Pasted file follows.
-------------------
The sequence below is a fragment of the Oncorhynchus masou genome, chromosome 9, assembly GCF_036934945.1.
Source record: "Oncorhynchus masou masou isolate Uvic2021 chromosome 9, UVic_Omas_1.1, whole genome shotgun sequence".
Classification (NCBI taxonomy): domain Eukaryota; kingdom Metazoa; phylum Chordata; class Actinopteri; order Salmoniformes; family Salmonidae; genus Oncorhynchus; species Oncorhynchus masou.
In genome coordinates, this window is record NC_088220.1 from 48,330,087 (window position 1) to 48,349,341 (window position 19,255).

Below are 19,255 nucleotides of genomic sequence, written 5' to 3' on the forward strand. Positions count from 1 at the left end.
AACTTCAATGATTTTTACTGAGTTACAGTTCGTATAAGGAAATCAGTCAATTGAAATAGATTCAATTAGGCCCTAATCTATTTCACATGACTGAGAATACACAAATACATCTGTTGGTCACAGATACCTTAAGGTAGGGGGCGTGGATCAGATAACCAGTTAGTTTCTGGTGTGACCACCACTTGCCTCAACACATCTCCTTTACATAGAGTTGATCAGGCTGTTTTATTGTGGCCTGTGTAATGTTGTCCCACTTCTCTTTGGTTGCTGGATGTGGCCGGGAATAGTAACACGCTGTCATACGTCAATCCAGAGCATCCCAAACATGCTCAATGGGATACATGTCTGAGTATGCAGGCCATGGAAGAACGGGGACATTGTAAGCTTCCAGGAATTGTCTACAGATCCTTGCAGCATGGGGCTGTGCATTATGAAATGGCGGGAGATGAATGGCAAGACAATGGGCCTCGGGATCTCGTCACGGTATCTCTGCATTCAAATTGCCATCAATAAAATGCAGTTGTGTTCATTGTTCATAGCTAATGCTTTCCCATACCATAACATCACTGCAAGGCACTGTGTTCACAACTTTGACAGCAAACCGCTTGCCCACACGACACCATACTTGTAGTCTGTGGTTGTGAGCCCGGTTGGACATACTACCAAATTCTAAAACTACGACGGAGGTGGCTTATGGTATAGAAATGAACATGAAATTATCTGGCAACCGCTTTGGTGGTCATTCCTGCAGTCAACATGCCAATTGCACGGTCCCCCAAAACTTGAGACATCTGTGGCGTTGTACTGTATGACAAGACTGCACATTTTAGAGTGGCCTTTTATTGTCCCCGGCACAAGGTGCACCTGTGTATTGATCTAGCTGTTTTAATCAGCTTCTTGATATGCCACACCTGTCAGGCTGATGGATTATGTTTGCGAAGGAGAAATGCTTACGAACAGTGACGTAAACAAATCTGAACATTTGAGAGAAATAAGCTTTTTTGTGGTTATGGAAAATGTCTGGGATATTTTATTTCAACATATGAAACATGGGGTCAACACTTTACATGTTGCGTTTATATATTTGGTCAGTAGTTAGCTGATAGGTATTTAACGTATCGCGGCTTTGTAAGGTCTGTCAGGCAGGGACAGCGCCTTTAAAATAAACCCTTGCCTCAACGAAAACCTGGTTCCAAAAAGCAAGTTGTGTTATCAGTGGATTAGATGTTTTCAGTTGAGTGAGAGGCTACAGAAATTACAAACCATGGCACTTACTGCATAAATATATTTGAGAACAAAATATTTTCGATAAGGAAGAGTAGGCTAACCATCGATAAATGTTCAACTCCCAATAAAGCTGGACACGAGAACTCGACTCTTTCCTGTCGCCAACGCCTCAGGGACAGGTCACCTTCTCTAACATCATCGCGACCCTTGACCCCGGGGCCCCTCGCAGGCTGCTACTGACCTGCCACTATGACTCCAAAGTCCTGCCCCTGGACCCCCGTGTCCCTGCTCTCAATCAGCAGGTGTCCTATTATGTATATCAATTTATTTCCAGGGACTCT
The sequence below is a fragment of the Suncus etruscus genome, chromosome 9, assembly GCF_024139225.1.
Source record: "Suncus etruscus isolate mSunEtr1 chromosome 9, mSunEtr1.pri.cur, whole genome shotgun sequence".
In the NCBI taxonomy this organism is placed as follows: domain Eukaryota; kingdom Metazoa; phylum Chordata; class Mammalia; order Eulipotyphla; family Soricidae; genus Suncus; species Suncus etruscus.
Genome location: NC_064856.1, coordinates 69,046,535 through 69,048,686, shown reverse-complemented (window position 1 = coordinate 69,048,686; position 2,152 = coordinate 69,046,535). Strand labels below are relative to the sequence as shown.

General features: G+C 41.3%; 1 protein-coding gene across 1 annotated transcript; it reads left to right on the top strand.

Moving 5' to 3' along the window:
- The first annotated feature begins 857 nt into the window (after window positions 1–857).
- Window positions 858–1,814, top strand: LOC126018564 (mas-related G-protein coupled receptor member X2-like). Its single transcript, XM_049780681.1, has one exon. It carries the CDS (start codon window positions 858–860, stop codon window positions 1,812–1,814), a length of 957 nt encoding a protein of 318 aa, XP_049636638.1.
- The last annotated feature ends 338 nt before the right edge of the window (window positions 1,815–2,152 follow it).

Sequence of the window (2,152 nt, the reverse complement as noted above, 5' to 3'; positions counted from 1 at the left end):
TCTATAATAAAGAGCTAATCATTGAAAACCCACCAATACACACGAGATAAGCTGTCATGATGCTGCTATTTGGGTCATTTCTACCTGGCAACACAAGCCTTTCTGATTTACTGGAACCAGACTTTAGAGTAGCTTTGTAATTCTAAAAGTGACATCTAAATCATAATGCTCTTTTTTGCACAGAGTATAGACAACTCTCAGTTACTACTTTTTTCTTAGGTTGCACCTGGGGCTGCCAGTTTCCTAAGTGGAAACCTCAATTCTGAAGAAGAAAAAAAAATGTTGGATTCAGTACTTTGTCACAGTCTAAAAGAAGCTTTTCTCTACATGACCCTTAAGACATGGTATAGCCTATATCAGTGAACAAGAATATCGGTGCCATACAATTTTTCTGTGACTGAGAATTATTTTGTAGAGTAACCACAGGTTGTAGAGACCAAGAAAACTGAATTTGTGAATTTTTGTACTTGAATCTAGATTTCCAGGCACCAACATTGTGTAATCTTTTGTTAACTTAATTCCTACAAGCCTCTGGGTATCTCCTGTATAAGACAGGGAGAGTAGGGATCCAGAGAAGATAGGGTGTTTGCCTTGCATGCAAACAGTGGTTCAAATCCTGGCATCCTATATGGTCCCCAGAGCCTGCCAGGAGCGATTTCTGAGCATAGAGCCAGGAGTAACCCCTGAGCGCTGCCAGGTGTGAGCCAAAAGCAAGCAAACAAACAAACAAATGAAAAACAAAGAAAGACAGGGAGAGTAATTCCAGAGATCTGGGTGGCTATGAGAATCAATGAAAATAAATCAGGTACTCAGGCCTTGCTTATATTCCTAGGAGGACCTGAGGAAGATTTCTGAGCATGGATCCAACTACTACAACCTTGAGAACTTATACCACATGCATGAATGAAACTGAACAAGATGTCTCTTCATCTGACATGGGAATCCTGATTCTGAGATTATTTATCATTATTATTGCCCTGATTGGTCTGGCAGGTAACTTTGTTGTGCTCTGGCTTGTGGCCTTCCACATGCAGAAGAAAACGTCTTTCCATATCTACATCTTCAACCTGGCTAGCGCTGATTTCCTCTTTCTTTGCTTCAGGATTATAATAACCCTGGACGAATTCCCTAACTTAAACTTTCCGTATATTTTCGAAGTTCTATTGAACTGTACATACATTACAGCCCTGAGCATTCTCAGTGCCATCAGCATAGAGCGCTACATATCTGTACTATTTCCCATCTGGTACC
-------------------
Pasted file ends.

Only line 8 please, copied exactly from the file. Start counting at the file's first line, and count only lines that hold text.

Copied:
Source record: "Suncus etruscus isolate mSunEtr1 chromosome 9, mSunEtr1.pri.cur, whole genome shotgun sequence".